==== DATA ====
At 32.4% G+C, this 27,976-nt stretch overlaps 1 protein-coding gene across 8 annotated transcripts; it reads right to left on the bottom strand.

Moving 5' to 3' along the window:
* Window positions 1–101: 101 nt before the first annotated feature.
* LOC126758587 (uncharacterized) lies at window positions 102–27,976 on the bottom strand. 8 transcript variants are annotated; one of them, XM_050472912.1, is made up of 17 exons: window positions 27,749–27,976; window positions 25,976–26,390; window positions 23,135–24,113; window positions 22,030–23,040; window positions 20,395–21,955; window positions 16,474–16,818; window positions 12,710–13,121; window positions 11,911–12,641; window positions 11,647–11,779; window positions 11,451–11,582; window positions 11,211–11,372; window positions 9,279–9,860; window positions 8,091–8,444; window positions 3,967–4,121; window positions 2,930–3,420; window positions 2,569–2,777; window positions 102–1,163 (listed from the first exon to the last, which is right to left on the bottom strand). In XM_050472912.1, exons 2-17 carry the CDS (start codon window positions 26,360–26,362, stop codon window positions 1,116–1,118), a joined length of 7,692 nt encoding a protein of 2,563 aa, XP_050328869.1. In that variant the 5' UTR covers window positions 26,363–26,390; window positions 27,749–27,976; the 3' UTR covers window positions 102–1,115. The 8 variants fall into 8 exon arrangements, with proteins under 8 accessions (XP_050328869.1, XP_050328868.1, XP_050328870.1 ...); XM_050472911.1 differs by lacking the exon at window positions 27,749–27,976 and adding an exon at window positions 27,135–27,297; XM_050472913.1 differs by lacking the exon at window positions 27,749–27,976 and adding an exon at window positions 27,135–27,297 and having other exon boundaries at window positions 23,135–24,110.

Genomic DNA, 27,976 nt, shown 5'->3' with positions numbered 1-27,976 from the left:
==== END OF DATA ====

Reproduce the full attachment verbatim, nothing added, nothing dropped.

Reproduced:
At 32.4% G+C, this 27,976-nt stretch overlaps 1 protein-coding gene across 8 annotated transcripts; it reads right to left on the bottom strand.

Moving 5' to 3' along the window:
* Window positions 1–101: 101 nt before the first annotated feature.
* LOC126758587 (uncharacterized) lies at window positions 102–27,976 on the bottom strand. 8 transcript variants are annotated; one of them, XM_050472912.1, is made up of 17 exons: window positions 27,749–27,976; window positions 25,976–26,390; window positions 23,135–24,113; window positions 22,030–23,040; window positions 20,395–21,955; window positions 16,474–16,818; window positions 12,710–13,121; window positions 11,911–12,641; window positions 11,647–11,779; window positions 11,451–11,582; window positions 11,211–11,372; window positions 9,279–9,860; window positions 8,091–8,444; window positions 3,967–4,121; window positions 2,930–3,420; window positions 2,569–2,777; window positions 102–1,163 (listed from the first exon to the last, which is right to left on the bottom strand). In XM_050472912.1, exons 2-17 carry the CDS (start codon window positions 26,360–26,362, stop codon window positions 1,116–1,118), a joined length of 7,692 nt encoding a protein of 2,563 aa, XP_050328869.1. In that variant the 5' UTR covers window positions 26,363–26,390; window positions 27,749–27,976; the 3' UTR covers window positions 102–1,115. The 8 variants fall into 8 exon arrangements, with proteins under 8 accessions (XP_050328869.1, XP_050328868.1, XP_050328870.1 ...); XM_050472911.1 differs by lacking the exon at window positions 27,749–27,976 and adding an exon at window positions 27,135–27,297; XM_050472913.1 differs by lacking the exon at window positions 27,749–27,976 and adding an exon at window positions 27,135–27,297 and having other exon boundaries at window positions 23,135–24,110.

Genomic DNA, 27,976 nt, shown 5'->3' with positions numbered 1-27,976 from the left: